After one last gasp of hot, humid weather (or at least, we can hope it was the last gasp) autumn has finally arrived. The trees are changing, the evenings are cool, and there’s ten thousand little kids standing on various street corners waiting for school buses on my morning commute. There’s also a raft of new street work projects all over the city, which seems to be an annual September tradition locally — as soon as the streets and sidewalks fill up with students, the city digs them all up. I keep a constantly-updating mental map about which streets I have to avoid on my morning commute and various runs around the city, and it’s rapidly reaching the point where I just can’t get there from here… regardless of any given value of “there” or “here.”
I’ve been running around like crazy these last few days — between The Fiancée™ going back to school for her final year, taking over as the local canton Seneschal, The Boss™ going on a three-week vacation, and the home-stretch wedding preparations (three and a half weeks to go!) my stress level is rapidly climbing. Organization is key, obviously, and I’m starting to worry I haven’t kept on top of everything. I’d never really understood why “bridezilla” entered the English language, and now I’m beginning to grok it… and I’m not even the bride!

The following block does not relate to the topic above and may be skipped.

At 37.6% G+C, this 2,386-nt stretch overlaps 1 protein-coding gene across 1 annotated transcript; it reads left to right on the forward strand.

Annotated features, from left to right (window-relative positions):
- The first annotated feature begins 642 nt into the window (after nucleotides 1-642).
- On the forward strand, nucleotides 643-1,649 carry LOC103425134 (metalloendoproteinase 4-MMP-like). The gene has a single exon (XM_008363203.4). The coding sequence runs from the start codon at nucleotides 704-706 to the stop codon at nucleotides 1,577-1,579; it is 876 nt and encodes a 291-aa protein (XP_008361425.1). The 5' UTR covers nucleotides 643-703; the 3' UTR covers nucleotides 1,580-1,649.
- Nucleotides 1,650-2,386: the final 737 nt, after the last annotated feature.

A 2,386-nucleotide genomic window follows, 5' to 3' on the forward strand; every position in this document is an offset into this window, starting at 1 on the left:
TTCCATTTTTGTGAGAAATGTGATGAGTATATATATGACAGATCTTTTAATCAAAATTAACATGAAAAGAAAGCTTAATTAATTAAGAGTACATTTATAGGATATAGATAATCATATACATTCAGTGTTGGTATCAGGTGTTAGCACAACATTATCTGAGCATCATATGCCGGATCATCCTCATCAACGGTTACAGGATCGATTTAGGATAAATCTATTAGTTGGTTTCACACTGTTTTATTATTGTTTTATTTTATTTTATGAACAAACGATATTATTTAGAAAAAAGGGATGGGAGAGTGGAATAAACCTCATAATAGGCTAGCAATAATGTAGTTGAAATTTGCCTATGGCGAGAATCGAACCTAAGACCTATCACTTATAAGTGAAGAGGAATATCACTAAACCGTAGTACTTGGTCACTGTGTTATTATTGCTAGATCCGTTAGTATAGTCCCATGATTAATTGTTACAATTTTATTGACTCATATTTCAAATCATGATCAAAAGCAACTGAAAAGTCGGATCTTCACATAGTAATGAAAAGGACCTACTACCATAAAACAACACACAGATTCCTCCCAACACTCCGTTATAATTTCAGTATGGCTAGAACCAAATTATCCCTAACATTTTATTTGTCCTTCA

Autumn is my favourite time of year, which is one of the reasons we picked this season for our wedding but one the bittersweet things about living in a university town — especially the university town where you went to university — is watching the first-year students arrive. They swarm through the downtown and student ghetto, bright-eyed and bushy-tailed with their shiny new laptops and clean t-shirts, exuding a cloud of nervous determination. They’re basically older versions of the little kids with new shoes and clean backpacks, but with more acne and no parents waiting to see them off.
I miss going to school. Sometimes I wish it was my first year of university again — I’d do it right this time, really enjoy myself. It’s a nice fantasy, but not exactly practicable: For one, I’m simply not the same person that I was when I moved away from home — sixteen years of growing and maturing took care of that. For another thing, my life right now is damned good — I’ve got a home, a car, a dog and very soon, a marriage. I really don’t want to live through my twenties again: sure it was an exciting, formative time for me, doing valuable activism… but I wasn’t exactly burdened with an abundance of good fortune in those days. Where I am now suits me fine, thanks… but I remember the squeamish excitement of those days, the freedom, the newness of the world, and sometimes I get wistful.